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September 15, 1969

Grant H. ROSE, Plaintiff,
Robert H. FINCH, Secretary, Department of Health, Education and Welfare, Defendant

The opinion of the court was delivered by: MARSH


 MARSH, Chief Judge.

 On December 9, 1966, plaintiff filed with the Social Security Administration an application for Disability Insurance Benefits under §§ 216(i) and 223 of the Social Security Act, as amended, 42 U.S.C. §§ 416(i), 423, *fn1" alleging that he first became unable to engage in any substantial gainful activity on March 2, 1966. His application was denied by the Division of Evaluation and Authorization and by the Division of Reconsideration, Bureau of Disability Insurance, and at plaintiff's request a hearing was had on January 5, 1968, before a hearing examiner of the Social Security Administration, Bureau of Hearings and Appeals, who also denied plaintiff's claim. *fn2" On April 12, 1968, the Appeals Council of the Social Security Administration advised plaintiff that his request for a review of the hearing examiner's decision was denied; whereupon, pursuant to § 205(g) of the Act, as amended, 42 U.S.C. § 405(g), plaintiff commenced this action to obtain a judicial review of the decision of the Secretary denying plaintiff's claim. *fn3" With his answer to plaintiff's complaint, defendant filed a certified copy of the transcript of the record of the proceedings before the Social Security Administration in compliance with § 205(g) of the Act, supra, and subsequently moved for summary judgment.

  Section 205(g), supra, provides in its pertinent part as follows:


"The court shall have power to enter, upon the pleadings and transcript of the record, a judgment affirming, modifying, or reversing the decision of the Secretary, with or without remanding the cause for a rehearing. The findings of the Secretary as to any fact, if supported by substantial evidence, shall be conclusive * * *."

 Under § 205(g) and under the Administrative Procedure Act, 5 U.S.C. § 1001 et seq., we are limited to "ascertaining whether on the record as a whole there is substantial evidence to support the Secretary's findings of fact." Goldman v. Folsom, 246 F.2d 776, 778 (3d Cir. 1957); Ferenz v. Folsom, 237 F.2d 46 (3d Cir. 1956). "Our judicial duty therefore is to satisfy ourselves that the agency determination has warrant in the record, viewing that record as a whole, and a reasonable basis in law. " Boyd v. Folsom, 257 F.2d 778, 781 (3d Cir. 1958). See also, Braun v. Ribicoff, 292 F.2d 354, 357 (3d Cir. 1961).

 The plaintiff last met the earnings requirements of the Act on December 31, 1964. *fn4" Therefore, the Social Security Administration could have awarded disability benefits to plaintiff only if he proved that he was disabled, within the meaning of the Act, on or before that date.

 Section 223(d) of the Act, as amended, 42 U.S.C. § 423(d), defines "disability" for purposes of governing disability insurance benefits as follows:


"(d) (1) The term 'disability' means -


"(A) inability to engage in any substantial gainful activity by reason of any medically determinable physical or mental impairment which can be expected to result in death or which has lasted or can be expected to last for a continuous period of not less than 12 months;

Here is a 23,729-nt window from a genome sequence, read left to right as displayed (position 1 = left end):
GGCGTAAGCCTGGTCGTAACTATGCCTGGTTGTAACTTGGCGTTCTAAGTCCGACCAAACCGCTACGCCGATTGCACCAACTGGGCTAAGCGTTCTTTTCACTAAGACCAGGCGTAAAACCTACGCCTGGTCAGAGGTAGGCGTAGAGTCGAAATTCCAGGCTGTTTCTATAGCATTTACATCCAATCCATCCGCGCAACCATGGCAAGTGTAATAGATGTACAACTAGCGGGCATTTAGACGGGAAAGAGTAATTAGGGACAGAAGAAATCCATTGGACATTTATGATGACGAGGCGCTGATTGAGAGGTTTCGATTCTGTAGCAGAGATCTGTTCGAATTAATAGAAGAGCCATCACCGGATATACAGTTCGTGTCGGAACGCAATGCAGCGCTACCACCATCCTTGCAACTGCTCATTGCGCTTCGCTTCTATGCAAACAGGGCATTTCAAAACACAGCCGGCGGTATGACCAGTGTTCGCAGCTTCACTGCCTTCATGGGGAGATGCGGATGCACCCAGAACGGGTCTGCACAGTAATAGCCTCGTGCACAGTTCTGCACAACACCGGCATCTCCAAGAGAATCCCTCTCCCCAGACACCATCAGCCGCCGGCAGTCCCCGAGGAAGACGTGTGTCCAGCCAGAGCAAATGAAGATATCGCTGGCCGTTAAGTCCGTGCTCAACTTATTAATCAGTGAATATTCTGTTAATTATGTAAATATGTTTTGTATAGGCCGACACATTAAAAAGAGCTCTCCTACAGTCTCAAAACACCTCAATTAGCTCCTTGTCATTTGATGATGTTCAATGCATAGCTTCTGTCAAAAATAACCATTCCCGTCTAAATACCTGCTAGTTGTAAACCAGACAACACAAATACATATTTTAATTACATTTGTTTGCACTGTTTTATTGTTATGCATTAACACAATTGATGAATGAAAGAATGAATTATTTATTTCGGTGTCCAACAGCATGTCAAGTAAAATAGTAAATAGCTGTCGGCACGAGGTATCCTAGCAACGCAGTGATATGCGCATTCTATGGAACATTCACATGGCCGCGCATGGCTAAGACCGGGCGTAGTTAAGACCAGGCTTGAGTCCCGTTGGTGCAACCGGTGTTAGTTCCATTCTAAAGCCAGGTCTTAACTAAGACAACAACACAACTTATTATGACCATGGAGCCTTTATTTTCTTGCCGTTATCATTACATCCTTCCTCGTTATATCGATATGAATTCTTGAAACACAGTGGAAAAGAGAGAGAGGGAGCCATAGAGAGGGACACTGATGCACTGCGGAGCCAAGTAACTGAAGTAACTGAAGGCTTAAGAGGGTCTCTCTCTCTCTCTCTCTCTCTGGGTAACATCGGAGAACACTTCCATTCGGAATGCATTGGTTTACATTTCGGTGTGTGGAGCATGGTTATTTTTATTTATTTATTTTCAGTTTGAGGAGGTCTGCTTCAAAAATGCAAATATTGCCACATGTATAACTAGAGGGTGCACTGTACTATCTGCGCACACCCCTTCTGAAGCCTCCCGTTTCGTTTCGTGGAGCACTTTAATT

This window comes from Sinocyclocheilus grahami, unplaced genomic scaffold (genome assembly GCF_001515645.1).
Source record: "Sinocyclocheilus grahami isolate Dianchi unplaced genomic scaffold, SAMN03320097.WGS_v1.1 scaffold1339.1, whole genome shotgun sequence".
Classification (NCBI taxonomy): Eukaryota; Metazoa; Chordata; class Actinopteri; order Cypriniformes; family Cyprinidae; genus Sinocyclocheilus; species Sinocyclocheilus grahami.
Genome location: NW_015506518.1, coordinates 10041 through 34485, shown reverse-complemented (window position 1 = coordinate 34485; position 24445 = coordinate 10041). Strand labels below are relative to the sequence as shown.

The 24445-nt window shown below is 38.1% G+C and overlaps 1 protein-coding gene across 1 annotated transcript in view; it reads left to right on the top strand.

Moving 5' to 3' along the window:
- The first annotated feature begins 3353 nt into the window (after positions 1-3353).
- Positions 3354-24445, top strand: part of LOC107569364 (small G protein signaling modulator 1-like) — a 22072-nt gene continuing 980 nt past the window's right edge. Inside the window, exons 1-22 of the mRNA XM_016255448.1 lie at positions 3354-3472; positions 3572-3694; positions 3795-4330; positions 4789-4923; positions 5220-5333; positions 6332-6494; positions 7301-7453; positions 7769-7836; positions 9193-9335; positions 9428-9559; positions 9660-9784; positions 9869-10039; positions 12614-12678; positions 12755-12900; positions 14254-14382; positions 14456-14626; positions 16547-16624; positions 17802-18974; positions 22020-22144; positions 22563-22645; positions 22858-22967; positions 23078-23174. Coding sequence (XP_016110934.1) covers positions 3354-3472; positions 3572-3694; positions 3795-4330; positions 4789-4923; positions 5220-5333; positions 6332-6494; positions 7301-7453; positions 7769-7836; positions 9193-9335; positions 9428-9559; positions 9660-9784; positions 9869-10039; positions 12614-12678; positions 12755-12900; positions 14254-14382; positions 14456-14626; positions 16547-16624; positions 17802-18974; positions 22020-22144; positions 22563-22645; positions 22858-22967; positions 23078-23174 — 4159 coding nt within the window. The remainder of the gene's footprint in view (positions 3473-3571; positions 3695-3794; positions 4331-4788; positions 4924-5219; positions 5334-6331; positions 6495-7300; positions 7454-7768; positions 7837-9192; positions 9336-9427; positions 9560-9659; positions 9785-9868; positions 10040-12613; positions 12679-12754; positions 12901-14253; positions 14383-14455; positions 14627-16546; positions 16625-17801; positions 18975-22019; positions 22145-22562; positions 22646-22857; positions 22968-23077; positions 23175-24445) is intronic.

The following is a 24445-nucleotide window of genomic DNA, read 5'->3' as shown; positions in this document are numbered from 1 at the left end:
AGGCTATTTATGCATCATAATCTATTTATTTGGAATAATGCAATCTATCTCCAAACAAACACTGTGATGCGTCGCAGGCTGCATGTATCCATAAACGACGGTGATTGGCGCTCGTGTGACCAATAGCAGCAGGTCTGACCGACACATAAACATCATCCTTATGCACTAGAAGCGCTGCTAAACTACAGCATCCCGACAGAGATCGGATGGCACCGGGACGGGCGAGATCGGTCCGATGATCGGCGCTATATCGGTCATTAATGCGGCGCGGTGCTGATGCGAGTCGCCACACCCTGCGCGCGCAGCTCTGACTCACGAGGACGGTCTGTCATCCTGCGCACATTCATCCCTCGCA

"* * *


"(2) For the purposes of paragraph (1)(A) -


"(A) an individual * * * shall be determined to be under a disability only if his physical or mental impairment or impairments are of such severity that he is not only unable to do his previous work but cannot, considering his age, education, and work experience, engage in any other kind of substantial gainful work which exists in the national economy, regardless of whether such work exists in the immediate area in which he lives, or whether a specific job vacancy exists for him, or whether he would be hired if he applied for work. For purposes of the preceding sentence (with respect to any individual), 'work which exists in the national economy' means work which exists in significant numbers either in the region where such individual lives or in several regions of the country.


"* * *


"(3) For purposes of this subsection, a 'physical or mental impairment' is an impairment that results from anatomical, physiological, or psychological abnormalities which are demonstrable by medically acceptable clinical and laboratory diagnostic techniques.


"* * *


"(5) An individual shall not be considered to be under a disability unless he furnishes such medical and other evidence of the existence thereof as the Secretary may require.


"* * *."

 The definition of "disability" under § 216(i)(1) of the Act, as amended, 42 U.S.C. § 416(i)(1), is the same.

 The above amendments, approved January 2, 1968, are made applicable to the present case by § 158(e) Pub.L. 90-248, 81 Stat. 869, which provides that the amendments "shall be effective with respect to applications for disability insurance benefits under section 223 of the Social Security Act, and for disability determinations under section 216(i) of such Act", where the decision in a civil action commenced under § 205(g) has not become final before the month of their enactment.

 We have reviewed the record upon which the Appeals Council based its decision and conclude that on the record as a whole, the Secretary's decision that the plaintiff was not disabled within the meaning of the Act, on or before December 31, 1964 is supported by substantial evidence.